By adding a mixture of 600 ppm Polymer C and 270 ppm Polymer B (the polymers are combined in the form of aqueous solutions) and dosed immediately after the centriscreen, the white water concentration could be maintained at 2.6 g/l with an increased ashes retention of 2%.

Claims

1. A process of making paper or paperboard, the process comprising:

introducing a dual retention system into a cellulosic thin stock,
subjecting the cellulosic thin stock to one or more shear stages, and
then draining the cellulosic thin stock on a moving screen to form a dried sheet,
wherein
the dual retention system consists of a first polymeric retention aid and a second polymeric retention aid,
the first polymeric retention aid is a water-soluble cationic polymer exhibiting an intrinsic viscosity of at least 6 dl/g,
the second polymeric retention aid is a water-soluble cationic polymer exhibiting an intrinsic viscosity of from 4 to 9 dl/g, and
the second polymeric retention aid has a greater cationic charge density than the first polymeric retention aid.

2. The process according to claim 1, wherein:

the first polymeric retention aid and the second polymeric retention aid are either separately dosed into the cellulosic thin stock after a last point of high shear or centriscreen; or
combined into a mixture, which is then dosed into the cellulosic thin stock after the last point of high shear or centriscreen.

3. The process according to claim 1, wherein the first and second retention aids are both cationic polyacrylamides.

4. The process according to claim 1, wherein the first polymeric retention aid is a copolymer comprising:

from 70 to 95 mol % of acrylamide, and
from 5 to 30 mol % of methyl chloride quaternary ammonium salt of dimethyl amino ethyl acrylate.

5. The process according to claim 1, wherein the second polymeric retention aid is a copolymer comprising:

from 20 to 80 mol % of acrylamide, and
from 20 to 80 mol % of methyl chloride quaternary ammonium salt of dimethylamino ethyl acrylate.

6. The process according to claim 1, wherein the cellulosic thin stock comprises from 10 to 40 weight % of filler.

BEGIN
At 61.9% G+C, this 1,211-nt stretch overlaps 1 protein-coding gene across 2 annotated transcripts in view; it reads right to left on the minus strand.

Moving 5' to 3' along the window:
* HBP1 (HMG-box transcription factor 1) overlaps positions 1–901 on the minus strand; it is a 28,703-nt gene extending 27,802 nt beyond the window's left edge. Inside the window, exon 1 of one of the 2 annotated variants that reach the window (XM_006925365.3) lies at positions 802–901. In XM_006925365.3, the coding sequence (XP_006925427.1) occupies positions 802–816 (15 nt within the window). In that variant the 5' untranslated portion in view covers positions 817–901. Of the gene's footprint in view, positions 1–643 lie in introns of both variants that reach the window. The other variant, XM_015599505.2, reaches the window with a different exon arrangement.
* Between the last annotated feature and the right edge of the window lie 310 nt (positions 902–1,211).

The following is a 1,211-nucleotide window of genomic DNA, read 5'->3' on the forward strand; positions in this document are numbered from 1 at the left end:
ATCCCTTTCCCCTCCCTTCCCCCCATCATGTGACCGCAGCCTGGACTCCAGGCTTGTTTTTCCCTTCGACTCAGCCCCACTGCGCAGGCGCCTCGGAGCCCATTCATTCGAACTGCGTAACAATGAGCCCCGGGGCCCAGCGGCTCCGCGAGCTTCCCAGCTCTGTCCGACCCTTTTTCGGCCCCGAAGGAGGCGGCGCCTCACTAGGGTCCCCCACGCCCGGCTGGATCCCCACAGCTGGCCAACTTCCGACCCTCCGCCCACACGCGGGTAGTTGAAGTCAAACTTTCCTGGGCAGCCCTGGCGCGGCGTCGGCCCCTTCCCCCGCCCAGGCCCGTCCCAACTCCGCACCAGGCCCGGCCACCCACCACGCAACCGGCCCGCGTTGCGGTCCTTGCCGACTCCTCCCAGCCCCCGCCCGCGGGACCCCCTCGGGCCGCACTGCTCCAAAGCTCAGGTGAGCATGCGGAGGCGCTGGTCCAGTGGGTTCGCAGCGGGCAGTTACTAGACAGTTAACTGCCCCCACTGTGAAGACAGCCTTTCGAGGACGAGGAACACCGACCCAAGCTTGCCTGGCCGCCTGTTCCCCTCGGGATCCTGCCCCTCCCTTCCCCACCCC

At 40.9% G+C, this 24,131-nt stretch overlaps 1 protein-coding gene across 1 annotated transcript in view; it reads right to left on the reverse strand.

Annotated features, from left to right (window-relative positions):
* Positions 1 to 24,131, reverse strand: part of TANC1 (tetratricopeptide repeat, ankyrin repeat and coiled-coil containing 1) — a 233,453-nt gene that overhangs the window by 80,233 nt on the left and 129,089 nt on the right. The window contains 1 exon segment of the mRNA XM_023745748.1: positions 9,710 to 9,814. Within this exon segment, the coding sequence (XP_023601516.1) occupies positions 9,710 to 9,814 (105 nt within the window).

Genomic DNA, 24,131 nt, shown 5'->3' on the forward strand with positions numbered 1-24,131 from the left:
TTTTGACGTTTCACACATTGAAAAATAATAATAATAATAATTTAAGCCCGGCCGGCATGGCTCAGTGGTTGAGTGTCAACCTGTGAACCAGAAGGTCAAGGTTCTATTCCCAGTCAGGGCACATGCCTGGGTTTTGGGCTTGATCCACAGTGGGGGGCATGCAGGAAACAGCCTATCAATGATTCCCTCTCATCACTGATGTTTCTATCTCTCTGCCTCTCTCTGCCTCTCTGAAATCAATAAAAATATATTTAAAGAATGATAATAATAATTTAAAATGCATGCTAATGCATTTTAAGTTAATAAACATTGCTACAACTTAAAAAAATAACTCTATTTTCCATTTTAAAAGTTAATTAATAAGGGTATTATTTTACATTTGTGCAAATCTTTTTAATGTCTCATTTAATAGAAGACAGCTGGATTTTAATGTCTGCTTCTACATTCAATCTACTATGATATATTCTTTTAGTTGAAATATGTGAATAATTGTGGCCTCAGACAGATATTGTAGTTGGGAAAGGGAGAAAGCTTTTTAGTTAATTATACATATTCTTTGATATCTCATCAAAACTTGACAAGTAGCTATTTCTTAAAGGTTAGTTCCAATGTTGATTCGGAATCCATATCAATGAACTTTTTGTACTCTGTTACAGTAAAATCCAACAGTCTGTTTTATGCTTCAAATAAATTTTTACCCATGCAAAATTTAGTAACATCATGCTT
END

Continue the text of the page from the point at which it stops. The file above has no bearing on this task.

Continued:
7. The process according to claim 2, wherein the first and second retention aids are both cationic polyacrylamides.

8. The process according to claim 2, wherein the first polymeric retention aid is a copolymer comprising:

from 70 to 95 mol % of acrylamide, and
from 5 to 30 mol % of methyl chloride quaternary ammonium salt of dimethyl amino ethyl acrylate.

9. The process according to claim 3, wherein the first polymeric retention aid is a copolymer comprising:

from 70 to 95 mol % of acrylamide, and
from 5 to 30 mol % of methyl chloride quaternary ammonium salt of dimethyl amino ethyl acrylate.

10. The process according to claim 2, wherein the second polymeric retention aid is a copolymer comprising:

from 20 to 80 mol % of acrylamide, and
from 20 to 80 mol % of methyl chloride quaternary ammonium salt of dimethylamino ethyl acrylate.

11. The process according to claim 3, wherein the second polymeric retention aid is a copolymer comprising:

from 20 to 80 mol % of acrylamide, and
from 20 to 80 mol % of methyl chloride quaternary ammonium salt of dimethylamino ethyl acrylate.

12. The process according to claim 4, wherein the second polymeric retention aid is a copolymer comprising:

from 20 to 80 mol % of acrylamide, and
from 20 to 80 mol % of methyl chloride quaternary ammonium salt of dimethylamino ethyl acrylate.

13. The process according to claim 2, wherein the cellulosic thin stock comprises from 10 to 40 weight % of filler.

14. The process according to claim 3, wherein the cellulosic thin stock comprises from 10 to 40 weight % of filler.

15. The process according to claim 4, wherein the cellulosic thin stock comprises from 10 to 40 weight % of filler.

16. The process according to claim 5, wherein the cellulosic thin stock comprises from 10 to 40 weight % of filler.

Patent History
Publication number: 20140124155
Type: Application
Filed: Jun 20, 2012
Publication Date: May 8, 2014
Patent Grant number: 9103071
Applicant: BASF SE (Ludwigshafen)
Inventor: Christian Jehn-Rendu (Shanghai)
Application Number: 14/125,401
Classifications
Current U.S. Class: Acrylamide Containing (162/168.3)
International Classification: D21H 17/37 (20060101);